Common Life and Government
The first reason we are gathered together in community is to live in harmony, having one mind and heart in God. As part of this unity, in accordance to the mind of our holy Father Dominic, the nuns have active participation in the government of the monastery.
-Constitutions of the Nuns of the Order of Preachers
The first reason for which we are gathered together in community is to live in harmony, having one mind and heart in God. This unity transcends the limits of the monastery and attains its fullness in communion with the Order and with the whole Church. The unanimity of our life, rooted in the love of God, is a living example of that reconciliation of all things in Christ which our Dominican brothers and sisters proclaim in their preaching of the word. Like the Church of the Apostles, our communion is founded, built up and made firm in the one Spirit. It is in the Spirit that we receive the Word from God the Father with one faith, contemplate Him with one heart, and praise Him with one voice. In Him we are made one body, share in the one bread, and finally hold all things in common. The nuns first build in their own monasteries the Church, which they help to spread throughout the world by offering themselves. They accomplish this by being of one mind through obedience, bound together by love of things that are above through the discipline of chastity, and more closely dependent upon one another through poverty.
According to the mind of our holy Father Dominic, it is fitting that the nuns, like the friars, should have an enlightened participation in their own government. This pertains not only to the government of each monastery through elections and the votes of chapter and council, but also to the compiling or changing of the Constitutions of the Nuns of the Order of Preachers. The communion and universality of Dominican religious life shape its government as well. The government of the Order of Preachers is noted for an organic and balanced participation of all its members for pursuing the special end of the Order. While the authority of the Order is universal in its head, namely, a general chapter and the Master of the Order, our government is communitarian in a special way, for superiors ordinarily take office through election by the chapter and confirmation by a higher superior. Further, through chapter and council, communities in many ways have a role in exercising their own government and in settling important matters.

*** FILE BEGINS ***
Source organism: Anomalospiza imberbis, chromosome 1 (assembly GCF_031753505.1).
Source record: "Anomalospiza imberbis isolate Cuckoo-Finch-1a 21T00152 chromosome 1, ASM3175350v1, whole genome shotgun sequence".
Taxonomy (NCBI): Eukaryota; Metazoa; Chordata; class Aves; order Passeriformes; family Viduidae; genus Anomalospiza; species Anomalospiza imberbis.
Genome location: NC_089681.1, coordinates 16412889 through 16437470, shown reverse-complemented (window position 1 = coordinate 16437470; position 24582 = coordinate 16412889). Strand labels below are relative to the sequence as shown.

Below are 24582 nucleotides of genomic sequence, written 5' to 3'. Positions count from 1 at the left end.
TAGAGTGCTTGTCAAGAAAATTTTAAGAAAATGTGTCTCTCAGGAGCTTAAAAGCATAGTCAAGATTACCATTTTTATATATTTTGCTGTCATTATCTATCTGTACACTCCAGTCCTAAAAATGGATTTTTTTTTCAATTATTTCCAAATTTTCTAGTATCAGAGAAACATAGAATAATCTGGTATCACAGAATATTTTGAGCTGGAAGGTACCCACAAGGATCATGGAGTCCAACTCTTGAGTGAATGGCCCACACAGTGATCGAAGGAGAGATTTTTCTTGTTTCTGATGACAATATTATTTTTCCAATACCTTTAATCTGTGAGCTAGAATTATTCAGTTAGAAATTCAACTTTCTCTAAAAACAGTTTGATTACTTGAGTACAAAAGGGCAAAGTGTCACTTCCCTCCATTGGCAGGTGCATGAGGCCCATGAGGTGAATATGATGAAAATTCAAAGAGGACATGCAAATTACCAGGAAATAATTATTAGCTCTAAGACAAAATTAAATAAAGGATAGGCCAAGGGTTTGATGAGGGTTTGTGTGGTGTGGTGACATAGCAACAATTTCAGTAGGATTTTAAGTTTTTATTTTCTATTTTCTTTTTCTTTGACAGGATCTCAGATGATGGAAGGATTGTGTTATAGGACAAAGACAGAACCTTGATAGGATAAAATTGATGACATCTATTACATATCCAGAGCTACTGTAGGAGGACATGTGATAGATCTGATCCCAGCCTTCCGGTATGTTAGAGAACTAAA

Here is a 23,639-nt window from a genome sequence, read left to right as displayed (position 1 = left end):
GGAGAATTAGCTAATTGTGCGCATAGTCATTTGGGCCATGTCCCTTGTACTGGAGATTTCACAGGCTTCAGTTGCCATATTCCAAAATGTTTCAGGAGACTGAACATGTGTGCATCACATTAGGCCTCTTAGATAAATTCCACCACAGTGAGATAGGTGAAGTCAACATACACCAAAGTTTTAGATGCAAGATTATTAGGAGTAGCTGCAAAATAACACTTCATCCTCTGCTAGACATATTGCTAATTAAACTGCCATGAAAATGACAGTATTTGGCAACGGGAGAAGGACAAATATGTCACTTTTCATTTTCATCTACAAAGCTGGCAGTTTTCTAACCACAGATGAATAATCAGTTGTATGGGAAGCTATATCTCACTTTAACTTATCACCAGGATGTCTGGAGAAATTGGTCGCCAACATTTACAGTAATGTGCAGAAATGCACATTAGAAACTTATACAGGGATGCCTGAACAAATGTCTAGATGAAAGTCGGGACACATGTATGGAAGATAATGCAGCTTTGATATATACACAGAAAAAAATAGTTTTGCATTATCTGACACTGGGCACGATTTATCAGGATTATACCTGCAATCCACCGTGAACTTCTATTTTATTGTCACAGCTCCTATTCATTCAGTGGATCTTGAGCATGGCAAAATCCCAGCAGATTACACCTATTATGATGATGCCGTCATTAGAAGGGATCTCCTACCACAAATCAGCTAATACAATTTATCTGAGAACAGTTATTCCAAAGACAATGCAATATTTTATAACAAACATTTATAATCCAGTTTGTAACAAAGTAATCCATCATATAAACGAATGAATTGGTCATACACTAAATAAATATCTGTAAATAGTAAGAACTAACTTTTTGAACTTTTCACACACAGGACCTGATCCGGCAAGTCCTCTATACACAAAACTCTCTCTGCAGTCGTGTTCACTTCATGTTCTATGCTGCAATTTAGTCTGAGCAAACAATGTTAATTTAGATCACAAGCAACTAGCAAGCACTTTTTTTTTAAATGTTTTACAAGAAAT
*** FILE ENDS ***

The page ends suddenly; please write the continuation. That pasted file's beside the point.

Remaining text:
The Nuns of the Order of Preachers live a purely contemplative life, making profession of solemn vows in autonomous monasteries with papal enclosure. The nuns form one family in Christ and all have equal canonical status. Some extern sisters may be included in the monastic family as determined by each individual monastery.
At the regular chapter, the nuns gather as sisters in charity and humility under the leadership of the prioress to give one another mutual assistance in the renewal and development of the regular life. The regular life of the community is examined in chapter. The one who presides at chapter may give a talk on the spiritual or religious life and make corrections of faults if necessary. The monastery chapter is also charged with examining and deciding matters of major importance.